Simply put, the task of valuing a closely held business for divorce purposes is to start with the income statement, value the benefit stream, and then to make adjustments. Oh, if it were only so easy.
- Start with the income statement
- Value the benefit stream
- Make adjustments
- Dutch Auction
- Special considerations for the professional practice
- Special considerations for the family limited partnership
- Special considerations when one person is key
Start with the income statement
Audited financial statements have an extra measure of scrutiny from a CPA, but most of the financial statements used forvaluing businesses in divorce will be unaudited. There is no inherent problem with unaudited financials, but it is helpful to know the purpose for which they were prepared.
To cite two examples at either end of the spectrum, statements prepared to share with a bank to support financing will usually be optimistic, and statements prepared to defend an estate tax valuation will be pessimistic. The task of the valuator is to “normalize” the earnings from whatever raw product is available.
Value the benefit stream
As discussed above, ownership of a business brings with it a cluster of benefits, including not only the income of the business but also the eventual sales proceeds and various non-cash “perks.” The valuator uses a discount rate (sometimes several different discount rates) to reduce the stream of future benefits to their present value.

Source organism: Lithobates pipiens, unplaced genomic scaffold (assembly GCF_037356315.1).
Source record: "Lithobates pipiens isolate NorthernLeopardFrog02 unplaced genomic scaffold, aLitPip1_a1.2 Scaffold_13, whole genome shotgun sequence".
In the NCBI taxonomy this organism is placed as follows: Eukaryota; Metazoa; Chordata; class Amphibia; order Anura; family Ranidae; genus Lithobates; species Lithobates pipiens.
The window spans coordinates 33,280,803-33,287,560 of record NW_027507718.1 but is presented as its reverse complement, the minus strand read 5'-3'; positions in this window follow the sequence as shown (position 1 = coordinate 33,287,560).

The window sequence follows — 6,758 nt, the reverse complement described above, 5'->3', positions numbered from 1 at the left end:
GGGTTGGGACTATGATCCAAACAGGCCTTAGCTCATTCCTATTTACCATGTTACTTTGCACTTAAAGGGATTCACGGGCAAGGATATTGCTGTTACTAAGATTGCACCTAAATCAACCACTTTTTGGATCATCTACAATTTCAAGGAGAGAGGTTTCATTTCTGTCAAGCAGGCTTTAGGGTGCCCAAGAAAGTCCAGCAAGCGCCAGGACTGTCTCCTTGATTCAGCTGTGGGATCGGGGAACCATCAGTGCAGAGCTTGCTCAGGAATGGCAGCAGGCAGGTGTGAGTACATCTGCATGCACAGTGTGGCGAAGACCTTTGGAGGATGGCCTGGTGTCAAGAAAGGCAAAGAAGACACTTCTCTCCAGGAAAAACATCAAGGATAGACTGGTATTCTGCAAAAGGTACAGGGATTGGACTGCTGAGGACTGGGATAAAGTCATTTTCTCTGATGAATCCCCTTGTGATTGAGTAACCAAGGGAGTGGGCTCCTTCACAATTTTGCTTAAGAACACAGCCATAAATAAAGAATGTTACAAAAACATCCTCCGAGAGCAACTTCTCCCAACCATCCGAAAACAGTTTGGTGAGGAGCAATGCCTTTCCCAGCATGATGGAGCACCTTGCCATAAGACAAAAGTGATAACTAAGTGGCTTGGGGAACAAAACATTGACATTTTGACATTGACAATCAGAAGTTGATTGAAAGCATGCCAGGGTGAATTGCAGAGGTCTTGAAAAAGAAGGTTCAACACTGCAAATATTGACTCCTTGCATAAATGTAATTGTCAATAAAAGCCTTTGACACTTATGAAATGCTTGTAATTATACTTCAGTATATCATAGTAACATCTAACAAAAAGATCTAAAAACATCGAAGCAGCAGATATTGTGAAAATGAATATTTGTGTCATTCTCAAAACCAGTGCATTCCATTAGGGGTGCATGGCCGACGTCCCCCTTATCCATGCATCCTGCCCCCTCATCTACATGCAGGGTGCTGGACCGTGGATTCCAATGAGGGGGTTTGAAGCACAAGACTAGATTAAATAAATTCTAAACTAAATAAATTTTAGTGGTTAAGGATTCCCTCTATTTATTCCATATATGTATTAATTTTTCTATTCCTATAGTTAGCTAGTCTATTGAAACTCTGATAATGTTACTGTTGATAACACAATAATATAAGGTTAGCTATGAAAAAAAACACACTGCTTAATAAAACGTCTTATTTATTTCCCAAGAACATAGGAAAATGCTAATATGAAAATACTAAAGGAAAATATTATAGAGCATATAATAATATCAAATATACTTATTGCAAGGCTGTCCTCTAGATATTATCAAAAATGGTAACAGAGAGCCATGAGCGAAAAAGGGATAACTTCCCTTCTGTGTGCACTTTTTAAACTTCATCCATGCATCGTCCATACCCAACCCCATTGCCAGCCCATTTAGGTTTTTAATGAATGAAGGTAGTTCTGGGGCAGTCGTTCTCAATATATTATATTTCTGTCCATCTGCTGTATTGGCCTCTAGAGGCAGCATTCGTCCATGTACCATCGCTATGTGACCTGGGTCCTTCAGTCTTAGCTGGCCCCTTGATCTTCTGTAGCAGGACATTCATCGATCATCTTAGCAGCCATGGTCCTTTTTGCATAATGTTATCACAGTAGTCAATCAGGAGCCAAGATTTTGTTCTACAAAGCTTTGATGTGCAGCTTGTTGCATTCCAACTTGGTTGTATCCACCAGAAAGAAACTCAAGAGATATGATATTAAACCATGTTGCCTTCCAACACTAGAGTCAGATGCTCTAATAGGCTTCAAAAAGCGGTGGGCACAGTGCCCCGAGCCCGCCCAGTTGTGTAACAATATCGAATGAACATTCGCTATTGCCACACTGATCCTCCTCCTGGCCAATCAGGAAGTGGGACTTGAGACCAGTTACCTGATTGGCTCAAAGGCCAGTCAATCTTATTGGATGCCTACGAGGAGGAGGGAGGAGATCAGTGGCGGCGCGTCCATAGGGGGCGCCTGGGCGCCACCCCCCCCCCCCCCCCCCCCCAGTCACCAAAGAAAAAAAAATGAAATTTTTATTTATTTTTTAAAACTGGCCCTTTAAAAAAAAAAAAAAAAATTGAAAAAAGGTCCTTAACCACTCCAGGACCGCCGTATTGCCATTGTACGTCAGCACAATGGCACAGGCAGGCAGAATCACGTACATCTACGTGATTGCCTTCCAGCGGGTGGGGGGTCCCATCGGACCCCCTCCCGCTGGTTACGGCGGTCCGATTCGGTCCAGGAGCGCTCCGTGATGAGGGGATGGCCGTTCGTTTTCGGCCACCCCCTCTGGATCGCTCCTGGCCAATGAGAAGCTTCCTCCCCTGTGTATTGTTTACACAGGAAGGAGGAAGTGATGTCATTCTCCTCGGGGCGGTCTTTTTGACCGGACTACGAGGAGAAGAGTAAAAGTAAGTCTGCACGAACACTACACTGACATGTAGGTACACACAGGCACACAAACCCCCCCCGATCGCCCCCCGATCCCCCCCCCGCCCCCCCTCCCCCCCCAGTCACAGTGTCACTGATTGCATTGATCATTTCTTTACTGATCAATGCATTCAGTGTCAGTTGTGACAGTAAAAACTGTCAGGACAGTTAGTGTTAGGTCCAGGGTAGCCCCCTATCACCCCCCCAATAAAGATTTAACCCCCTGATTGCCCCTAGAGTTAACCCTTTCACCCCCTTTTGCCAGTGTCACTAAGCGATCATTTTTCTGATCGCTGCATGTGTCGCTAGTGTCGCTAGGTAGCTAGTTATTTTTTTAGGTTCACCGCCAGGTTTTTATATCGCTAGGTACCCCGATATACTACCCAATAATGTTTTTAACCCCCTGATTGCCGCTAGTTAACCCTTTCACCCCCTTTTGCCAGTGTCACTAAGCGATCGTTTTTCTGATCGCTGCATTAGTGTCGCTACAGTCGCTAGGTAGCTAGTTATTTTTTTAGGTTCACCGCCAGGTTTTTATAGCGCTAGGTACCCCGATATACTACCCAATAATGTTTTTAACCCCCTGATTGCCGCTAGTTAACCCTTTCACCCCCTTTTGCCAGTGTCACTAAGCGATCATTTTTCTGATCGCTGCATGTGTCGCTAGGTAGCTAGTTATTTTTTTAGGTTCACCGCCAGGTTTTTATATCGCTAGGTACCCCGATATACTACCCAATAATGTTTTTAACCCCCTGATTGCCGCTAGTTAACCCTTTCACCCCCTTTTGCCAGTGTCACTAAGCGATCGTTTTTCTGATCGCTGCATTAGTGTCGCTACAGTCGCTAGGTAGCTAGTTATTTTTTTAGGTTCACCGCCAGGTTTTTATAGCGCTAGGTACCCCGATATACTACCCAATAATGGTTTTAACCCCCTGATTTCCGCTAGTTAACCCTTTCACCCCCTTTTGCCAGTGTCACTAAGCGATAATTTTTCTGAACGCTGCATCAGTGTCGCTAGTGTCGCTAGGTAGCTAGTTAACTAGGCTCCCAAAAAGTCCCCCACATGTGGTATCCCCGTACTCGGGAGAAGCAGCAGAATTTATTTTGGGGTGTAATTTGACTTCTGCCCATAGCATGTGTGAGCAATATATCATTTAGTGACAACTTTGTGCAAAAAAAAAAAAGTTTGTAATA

The discount rate used is a science in and of itself. Briefly, the discount rate is a combination of a “safe” rate, equivalent to the investment rate of return an investor would demand from a typical business investment, and a risk premium designed to compensate the hypothetical investor for the additional uncertainty flowing from a closely-held, often undercapitalized business. Click here for more information on the discount rate.
The possibilities here are limitless. Here are some of the most common adjustments:
- Related party transactions. A great example here is the business that rents office or shop space from the business owner. You can almost take it to the bank – the rent will be set based on the debt service and taxes, not on the actual rental value of the facility.
- Non-cash items. Business owners are allowed to claim against their tax return and for book purposes depreciation and amortization on their permanent assets. This depreciation and amortization may or may not be anchored in reality.
- Unreported income. Like it or not, it’s the fact that owners of cash businesses have a strong temptation to divert some of the cash so that it never makes it onto the income statement. A good valuator will be able to apply some simple rules of thumb to test the accuracy of some key ratios within the business. This will tell the valuator whether there’s some cash that disappearing as it comes across the transom.
- Unrelated expenses. These are the things like the cell phone that gets charged to the business, the condo that gets charged to the business, the country club membership that the business pays. They are benefits the owner enjoys from the business that make the business appear less successful than it really is.